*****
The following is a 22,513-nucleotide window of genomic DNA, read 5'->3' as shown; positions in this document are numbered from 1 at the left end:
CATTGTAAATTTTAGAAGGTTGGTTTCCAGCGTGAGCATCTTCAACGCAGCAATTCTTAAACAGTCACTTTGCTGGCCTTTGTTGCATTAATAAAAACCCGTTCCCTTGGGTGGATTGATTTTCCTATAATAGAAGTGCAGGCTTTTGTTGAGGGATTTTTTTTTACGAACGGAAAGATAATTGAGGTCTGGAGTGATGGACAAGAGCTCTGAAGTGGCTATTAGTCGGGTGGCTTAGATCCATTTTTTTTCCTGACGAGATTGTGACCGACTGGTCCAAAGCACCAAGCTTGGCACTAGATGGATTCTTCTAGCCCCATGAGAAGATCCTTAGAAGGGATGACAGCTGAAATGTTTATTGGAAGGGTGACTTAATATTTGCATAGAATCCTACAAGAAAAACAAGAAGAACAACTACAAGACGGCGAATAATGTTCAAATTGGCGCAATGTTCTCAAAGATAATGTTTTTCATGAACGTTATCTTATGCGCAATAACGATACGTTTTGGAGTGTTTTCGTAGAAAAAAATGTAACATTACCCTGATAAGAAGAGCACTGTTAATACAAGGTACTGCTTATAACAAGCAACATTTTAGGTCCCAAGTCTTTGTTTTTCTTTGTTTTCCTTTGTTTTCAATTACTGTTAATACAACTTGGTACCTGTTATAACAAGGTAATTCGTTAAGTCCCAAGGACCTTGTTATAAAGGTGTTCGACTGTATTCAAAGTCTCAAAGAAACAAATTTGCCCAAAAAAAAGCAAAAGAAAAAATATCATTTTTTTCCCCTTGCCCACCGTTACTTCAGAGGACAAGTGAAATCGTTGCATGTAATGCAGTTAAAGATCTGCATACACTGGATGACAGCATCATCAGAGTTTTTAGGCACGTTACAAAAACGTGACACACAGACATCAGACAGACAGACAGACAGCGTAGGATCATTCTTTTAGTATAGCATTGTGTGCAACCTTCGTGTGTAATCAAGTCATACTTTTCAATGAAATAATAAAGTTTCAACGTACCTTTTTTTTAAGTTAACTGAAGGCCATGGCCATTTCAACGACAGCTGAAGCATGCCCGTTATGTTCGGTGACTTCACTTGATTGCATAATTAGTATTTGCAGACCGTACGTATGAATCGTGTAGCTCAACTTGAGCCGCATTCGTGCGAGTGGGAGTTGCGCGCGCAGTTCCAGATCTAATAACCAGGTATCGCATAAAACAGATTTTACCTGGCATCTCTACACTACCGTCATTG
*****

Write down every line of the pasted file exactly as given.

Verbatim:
The following is a 22,513-nucleotide window of genomic DNA, read 5'->3' as shown; positions in this document are numbered from 1 at the left end:
CATTGTAAATTTTAGAAGGTTGGTTTCCAGCGTGAGCATCTTCAACGCAGCAATTCTTAAACAGTCACTTTGCTGGCCTTTGTTGCATTAATAAAAACCCGTTCCCTTGGGTGGATTGATTTTCCTATAATAGAAGTGCAGGCTTTTGTTGAGGGATTTTTTTTTACGAACGGAAAGATAATTGAGGTCTGGAGTGATGGACAAGAGCTCTGAAGTGGCTATTAGTCGGGTGGCTTAGATCCATTTTTTTTCCTGACGAGATTGTGACCGACTGGTCCAAAGCACCAAGCTTGGCACTAGATGGATTCTTCTAGCCCCATGAGAAGATCCTTAGAAGGGATGACAGCTGAAATGTTTATTGGAAGGGTGACTTAATATTTGCATAGAATCCTACAAGAAAAACAAGAAGAACAACTACAAGACGGCGAATAATGTTCAAATTGGCGCAATGTTCTCAAAGATAATGTTTTTCATGAACGTTATCTTATGCGCAATAACGATACGTTTTGGAGTGTTTTCGTAGAAAAAAATGTAACATTACCCTGATAAGAAGAGCACTGTTAATACAAGGTACTGCTTATAACAAGCAACATTTTAGGTCCCAAGTCTTTGTTTTTCTTTGTTTTCCTTTGTTTTCAATTACTGTTAATACAACTTGGTACCTGTTATAACAAGGTAATTCGTTAAGTCCCAAGGACCTTGTTATAAAGGTGTTCGACTGTATTCAAAGTCTCAAAGAAACAAATTTGCCCAAAAAAAAGCAAAAGAAAAAATATCATTTTTTTCCCCTTGCCCACCGTTACTTCAGAGGACAAGTGAAATCGTTGCATGTAATGCAGTTAAAGATCTGCATACACTGGATGACAGCATCATCAGAGTTTTTAGGCACGTTACAAAAACGTGACACACAGACATCAGACAGACAGACAGACAGCGTAGGATCATTCTTTTAGTATAGCATTGTGTGCAACCTTCGTGTGTAATCAAGTCATACTTTTCAATGAAATAATAAAGTTTCAACGTACCTTTTTTTTAAGTTAACTGAAGGCCATGGCCATTTCAACGACAGCTGAAGCATGCCCGTTATGTTCGGTGACTTCACTTGATTGCATAATTAGTATTTGCAGACCGTACGTATGAATCGTGTAGCTCAACTTGAGCCGCATTCGTGCGAGTGGGAGTTGCGCGCGCAGTTCCAGATCTAATAACCAGGTATCGCATAAAACAGATTTTACCTGGCATCTCTACACTACCGTCATTG